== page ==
1.Send an enquiry

2.Join the mailing list

3.Read about a product

4.Subscribe to twitter

Think about the visitor and what they will need to know before they convert. For example, ‘getting people subscribed to your mailing list’, you will need to explain the benefits of the newsletter and how often it will be sent. Simplicity is the key; make things obvious and get to the point quickly.

Navigation

The majority of designers will see navigation as being flat and linear, in truth that’s completely wrong – the navigation is the sales funnel on your website, starting from the home page (the shop window) and leading through the key pages to convince the visitor to send an email or buy a product.

Start Here -> Company information -> The Product -> convincer -> Enquire/Buy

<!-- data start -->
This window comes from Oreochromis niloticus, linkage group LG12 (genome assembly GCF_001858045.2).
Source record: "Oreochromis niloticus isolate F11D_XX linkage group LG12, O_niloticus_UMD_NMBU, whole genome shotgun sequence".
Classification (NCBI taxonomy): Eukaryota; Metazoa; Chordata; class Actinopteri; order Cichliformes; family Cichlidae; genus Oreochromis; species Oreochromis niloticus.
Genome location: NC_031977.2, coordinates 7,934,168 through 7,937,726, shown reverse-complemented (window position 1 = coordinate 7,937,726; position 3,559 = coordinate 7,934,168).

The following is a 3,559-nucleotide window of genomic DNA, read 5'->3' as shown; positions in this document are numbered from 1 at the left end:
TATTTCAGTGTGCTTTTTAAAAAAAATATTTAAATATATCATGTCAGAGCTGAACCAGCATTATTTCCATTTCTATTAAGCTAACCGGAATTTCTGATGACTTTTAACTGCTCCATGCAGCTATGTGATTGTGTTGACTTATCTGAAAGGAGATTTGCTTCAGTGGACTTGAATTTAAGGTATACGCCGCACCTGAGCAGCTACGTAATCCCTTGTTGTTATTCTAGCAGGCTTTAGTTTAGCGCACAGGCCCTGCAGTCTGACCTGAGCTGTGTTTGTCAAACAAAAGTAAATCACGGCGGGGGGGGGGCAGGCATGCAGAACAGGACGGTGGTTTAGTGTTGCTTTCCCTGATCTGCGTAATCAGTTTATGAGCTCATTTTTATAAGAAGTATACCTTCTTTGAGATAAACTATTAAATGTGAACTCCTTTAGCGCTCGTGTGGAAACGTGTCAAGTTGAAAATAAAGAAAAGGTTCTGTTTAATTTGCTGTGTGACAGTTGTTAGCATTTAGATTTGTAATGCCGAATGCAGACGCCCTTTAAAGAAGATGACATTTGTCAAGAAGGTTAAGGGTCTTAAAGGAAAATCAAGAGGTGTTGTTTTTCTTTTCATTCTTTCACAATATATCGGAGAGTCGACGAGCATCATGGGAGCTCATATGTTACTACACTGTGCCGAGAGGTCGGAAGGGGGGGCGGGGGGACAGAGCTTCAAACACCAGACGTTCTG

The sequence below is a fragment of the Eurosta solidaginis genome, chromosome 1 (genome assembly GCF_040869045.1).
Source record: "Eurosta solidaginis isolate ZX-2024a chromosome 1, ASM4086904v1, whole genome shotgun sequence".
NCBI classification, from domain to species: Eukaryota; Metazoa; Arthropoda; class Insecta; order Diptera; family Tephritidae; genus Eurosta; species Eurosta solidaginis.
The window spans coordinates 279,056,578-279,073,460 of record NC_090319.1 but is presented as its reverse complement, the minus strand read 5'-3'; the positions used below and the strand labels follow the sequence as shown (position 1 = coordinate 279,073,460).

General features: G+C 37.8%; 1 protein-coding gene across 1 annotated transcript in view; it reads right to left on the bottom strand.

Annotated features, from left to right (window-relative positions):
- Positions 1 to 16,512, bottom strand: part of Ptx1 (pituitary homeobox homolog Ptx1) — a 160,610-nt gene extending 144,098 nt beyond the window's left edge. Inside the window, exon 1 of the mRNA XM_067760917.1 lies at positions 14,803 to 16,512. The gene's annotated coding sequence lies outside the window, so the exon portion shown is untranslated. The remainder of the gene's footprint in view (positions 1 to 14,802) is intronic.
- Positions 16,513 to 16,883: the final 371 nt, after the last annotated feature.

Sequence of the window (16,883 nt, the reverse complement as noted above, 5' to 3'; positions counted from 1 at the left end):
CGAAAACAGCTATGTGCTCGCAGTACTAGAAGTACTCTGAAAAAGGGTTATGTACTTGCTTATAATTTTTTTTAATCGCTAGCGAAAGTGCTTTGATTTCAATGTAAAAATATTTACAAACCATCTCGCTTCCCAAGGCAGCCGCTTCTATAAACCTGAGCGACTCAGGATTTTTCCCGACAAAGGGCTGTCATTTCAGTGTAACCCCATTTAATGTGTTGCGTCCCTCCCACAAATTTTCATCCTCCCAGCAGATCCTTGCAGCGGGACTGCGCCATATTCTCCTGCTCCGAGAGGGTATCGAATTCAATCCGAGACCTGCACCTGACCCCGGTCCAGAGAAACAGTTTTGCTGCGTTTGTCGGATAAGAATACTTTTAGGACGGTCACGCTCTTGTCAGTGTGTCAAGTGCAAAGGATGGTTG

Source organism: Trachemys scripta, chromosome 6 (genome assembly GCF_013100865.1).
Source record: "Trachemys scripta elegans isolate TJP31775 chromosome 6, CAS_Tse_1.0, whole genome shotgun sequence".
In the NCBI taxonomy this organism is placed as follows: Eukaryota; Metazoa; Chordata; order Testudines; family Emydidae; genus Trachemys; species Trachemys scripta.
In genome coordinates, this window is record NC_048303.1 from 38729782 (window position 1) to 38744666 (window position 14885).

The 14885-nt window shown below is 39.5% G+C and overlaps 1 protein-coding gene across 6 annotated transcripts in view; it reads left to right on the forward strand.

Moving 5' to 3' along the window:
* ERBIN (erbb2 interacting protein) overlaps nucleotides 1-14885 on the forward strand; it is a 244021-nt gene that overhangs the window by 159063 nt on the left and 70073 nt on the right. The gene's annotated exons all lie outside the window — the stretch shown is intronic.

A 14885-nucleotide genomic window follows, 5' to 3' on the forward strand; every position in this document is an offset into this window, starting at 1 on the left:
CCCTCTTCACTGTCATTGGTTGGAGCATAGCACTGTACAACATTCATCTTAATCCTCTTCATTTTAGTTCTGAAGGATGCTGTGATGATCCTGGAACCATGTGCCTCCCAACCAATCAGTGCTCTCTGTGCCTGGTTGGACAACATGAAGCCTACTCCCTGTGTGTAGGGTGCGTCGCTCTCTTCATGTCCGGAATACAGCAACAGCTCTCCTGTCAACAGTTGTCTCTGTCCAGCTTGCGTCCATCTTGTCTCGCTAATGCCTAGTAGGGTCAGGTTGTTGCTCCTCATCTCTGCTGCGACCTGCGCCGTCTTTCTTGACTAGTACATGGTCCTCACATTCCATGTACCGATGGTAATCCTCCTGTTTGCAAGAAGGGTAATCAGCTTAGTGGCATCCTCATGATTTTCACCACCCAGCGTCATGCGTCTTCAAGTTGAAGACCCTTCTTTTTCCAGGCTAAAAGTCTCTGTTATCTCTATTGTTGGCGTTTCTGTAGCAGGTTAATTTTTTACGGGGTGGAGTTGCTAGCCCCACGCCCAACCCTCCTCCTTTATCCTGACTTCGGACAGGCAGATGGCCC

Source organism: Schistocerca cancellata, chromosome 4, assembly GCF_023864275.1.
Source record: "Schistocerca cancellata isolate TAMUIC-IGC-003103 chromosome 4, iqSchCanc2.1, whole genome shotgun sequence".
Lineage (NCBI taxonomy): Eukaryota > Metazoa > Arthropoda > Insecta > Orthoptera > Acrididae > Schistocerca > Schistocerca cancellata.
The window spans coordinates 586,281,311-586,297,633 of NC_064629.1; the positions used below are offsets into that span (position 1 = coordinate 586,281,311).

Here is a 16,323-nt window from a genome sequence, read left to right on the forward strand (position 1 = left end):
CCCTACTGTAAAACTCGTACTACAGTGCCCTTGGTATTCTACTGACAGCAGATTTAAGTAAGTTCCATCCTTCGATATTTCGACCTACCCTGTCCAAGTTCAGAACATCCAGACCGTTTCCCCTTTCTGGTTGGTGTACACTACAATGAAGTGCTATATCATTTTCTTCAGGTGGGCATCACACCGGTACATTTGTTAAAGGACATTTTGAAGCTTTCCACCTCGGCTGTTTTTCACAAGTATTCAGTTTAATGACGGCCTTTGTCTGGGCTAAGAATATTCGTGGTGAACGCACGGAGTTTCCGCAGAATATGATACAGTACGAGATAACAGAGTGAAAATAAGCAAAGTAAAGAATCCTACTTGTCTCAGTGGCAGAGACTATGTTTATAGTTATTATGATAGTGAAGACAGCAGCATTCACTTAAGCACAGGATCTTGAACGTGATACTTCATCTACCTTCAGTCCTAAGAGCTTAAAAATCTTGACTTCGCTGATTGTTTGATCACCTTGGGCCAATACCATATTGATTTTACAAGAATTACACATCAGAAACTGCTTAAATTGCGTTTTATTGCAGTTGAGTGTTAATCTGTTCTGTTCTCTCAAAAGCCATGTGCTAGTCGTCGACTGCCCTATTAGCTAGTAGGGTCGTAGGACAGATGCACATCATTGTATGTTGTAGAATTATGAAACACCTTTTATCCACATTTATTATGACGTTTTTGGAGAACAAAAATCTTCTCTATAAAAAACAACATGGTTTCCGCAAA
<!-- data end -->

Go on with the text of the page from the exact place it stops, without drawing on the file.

Once we’ve got this process we just have to adapt it for the navigation, whilst thinking about how to provide this process to the visitor through a linear navigation:

Start | Company Bio | Our Products | Reach Us

The home page, AKA the shop window, draws visitors into the internal pages or to convert to a smaller goal like a newsletter subscription. You can also use the home page to nudge the visitor through to the company bio page and from there to the product page with call to action links on each article.

User-Testing

What is the easiest way to do a sanity check on this process? A cheap, well-proven technique is that old game of Word Association; take the potential labels you could use on the design and ask them to say the first thing that comes to mind. For example, you say “products” and they might say “price, information or stock”

Looking back at our navigation there are a couple of things we can do to improve it.

Home | About Us | Our Products | Contact Us

Even this can be simplified further ‘us/our’ can be removed completely without changing the meaning of the phrase.

Home | About | Products | Contact